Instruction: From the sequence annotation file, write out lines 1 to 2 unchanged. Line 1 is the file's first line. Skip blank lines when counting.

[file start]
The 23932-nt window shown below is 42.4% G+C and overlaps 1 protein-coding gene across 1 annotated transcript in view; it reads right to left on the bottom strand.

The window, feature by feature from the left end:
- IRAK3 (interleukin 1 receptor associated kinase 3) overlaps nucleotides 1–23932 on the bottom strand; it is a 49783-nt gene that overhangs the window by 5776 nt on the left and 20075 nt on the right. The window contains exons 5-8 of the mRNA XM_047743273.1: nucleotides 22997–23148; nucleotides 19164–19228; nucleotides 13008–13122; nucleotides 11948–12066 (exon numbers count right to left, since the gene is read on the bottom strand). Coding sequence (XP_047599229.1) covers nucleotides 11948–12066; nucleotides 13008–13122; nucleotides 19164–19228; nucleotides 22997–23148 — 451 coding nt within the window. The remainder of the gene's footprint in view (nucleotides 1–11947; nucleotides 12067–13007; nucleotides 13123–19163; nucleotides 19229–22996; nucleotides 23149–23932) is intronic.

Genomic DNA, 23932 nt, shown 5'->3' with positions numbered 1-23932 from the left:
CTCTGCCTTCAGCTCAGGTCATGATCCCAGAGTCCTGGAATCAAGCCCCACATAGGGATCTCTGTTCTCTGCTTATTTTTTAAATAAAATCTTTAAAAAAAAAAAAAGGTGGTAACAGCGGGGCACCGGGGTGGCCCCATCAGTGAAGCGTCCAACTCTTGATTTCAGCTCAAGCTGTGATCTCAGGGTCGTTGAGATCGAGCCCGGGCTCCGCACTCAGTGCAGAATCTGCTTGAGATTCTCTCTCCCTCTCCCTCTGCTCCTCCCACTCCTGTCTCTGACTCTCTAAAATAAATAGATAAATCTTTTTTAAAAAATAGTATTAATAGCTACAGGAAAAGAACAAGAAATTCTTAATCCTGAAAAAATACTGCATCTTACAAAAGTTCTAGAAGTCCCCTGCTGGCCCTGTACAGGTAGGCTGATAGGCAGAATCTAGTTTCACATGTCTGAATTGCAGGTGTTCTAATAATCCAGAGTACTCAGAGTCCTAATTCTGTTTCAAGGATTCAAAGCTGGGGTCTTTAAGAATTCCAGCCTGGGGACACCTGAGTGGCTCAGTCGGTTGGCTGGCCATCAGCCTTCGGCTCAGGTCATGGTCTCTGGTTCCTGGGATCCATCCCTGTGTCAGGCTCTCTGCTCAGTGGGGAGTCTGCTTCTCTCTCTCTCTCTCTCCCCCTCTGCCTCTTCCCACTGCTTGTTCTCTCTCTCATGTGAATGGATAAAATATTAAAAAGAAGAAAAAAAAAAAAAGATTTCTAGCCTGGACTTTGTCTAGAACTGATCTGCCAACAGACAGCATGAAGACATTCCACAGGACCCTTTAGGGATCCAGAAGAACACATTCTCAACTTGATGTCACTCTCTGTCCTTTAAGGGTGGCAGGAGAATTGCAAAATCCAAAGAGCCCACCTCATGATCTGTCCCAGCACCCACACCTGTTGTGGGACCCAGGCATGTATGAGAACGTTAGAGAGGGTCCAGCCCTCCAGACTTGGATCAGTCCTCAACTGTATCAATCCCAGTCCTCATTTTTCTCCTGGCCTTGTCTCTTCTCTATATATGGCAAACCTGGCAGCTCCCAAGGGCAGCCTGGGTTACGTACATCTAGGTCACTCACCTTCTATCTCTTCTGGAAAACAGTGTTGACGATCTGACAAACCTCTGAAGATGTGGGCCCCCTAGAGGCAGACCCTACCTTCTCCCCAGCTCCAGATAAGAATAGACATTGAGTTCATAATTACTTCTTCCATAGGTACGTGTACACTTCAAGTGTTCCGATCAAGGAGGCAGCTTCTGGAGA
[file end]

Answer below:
The 23932-nt window shown below is 42.4% G+C and overlaps 1 protein-coding gene across 1 annotated transcript in view; it reads right to left on the bottom strand.

The window, feature by feature from the left end: